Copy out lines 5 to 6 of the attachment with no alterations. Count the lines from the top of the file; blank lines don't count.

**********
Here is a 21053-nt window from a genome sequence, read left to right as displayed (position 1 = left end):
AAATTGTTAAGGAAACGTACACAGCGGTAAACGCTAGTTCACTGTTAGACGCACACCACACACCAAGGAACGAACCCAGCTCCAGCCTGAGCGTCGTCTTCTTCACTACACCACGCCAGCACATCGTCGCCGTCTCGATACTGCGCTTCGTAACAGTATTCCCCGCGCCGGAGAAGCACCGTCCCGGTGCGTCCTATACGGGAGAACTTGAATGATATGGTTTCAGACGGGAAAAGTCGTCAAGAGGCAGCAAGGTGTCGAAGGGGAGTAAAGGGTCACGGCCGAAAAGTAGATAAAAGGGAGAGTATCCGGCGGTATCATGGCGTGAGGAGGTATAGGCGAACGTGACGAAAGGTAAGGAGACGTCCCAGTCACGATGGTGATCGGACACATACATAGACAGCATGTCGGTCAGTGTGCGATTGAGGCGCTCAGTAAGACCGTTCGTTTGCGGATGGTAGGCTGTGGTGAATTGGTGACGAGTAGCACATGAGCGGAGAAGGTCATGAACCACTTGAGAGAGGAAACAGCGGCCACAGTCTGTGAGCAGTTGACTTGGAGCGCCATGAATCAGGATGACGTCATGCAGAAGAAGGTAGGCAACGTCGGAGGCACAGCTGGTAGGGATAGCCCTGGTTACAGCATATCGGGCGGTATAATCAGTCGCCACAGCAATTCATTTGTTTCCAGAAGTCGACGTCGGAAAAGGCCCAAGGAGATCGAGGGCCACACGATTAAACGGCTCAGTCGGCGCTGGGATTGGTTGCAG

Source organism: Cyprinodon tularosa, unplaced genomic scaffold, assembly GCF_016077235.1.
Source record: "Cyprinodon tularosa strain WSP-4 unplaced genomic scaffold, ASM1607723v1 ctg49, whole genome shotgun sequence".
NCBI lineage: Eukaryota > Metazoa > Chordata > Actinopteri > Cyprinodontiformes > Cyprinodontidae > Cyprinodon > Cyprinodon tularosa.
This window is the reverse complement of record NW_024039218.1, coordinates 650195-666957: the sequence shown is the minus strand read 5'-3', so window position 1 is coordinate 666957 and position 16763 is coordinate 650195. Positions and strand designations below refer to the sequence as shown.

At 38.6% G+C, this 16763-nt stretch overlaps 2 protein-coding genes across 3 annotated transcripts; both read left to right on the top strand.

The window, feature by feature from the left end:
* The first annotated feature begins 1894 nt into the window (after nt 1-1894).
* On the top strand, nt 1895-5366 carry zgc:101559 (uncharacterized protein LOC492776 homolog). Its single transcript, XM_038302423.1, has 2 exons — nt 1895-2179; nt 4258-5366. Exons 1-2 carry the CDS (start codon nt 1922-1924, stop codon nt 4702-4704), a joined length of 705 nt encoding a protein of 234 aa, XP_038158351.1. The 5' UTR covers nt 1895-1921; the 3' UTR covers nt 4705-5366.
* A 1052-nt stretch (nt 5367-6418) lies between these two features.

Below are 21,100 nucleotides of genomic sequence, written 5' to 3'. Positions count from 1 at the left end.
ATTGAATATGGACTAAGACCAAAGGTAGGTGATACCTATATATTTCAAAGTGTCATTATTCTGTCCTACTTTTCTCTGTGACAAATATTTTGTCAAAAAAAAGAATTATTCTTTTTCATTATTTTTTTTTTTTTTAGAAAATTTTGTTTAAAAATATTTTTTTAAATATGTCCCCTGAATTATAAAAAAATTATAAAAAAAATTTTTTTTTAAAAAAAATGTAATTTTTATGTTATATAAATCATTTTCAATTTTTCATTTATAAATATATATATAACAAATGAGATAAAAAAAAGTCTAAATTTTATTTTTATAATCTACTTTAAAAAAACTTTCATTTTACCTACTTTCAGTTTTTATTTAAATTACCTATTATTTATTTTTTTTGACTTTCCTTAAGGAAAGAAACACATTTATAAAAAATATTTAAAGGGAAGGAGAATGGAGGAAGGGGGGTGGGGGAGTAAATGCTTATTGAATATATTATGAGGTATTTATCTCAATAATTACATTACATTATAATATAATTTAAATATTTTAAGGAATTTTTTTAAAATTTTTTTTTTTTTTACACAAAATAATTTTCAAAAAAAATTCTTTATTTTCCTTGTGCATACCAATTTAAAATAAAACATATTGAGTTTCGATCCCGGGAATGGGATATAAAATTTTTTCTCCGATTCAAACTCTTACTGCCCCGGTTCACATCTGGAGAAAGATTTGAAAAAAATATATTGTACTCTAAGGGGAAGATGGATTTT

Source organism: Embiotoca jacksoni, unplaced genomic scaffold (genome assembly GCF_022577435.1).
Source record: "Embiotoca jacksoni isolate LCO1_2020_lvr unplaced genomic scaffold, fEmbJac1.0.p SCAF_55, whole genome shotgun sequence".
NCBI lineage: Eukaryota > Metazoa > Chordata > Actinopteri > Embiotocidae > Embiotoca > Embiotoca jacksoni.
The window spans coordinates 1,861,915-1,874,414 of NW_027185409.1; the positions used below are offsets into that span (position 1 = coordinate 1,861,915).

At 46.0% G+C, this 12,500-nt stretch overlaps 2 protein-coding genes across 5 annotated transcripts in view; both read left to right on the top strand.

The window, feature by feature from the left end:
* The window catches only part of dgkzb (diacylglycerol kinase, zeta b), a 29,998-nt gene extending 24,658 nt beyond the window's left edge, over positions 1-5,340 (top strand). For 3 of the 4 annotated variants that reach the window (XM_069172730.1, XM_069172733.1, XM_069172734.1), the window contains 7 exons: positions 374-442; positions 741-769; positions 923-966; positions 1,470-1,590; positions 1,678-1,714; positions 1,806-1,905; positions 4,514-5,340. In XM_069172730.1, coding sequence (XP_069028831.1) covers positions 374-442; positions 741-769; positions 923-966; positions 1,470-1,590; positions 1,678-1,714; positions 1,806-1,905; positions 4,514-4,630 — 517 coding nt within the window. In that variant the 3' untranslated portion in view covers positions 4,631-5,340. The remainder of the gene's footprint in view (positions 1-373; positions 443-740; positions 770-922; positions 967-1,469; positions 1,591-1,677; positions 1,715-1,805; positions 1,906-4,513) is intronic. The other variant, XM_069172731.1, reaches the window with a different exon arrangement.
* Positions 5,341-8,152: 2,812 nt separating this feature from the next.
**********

NCBI lineage: Eukaryota > Metazoa > Chordata > Actinopteri > Cyprinodontiformes > Cyprinodontidae > Cyprinodon > Cyprinodon tularosa.
This window is the reverse complement of record NW_024039218.1, coordinates 650195-666957: the sequence shown is the minus strand read 5'-3', so window position 1 is coordinate 666957 and position 16763 is coordinate 650195. Positions and strand designations below refer to the sequence as shown.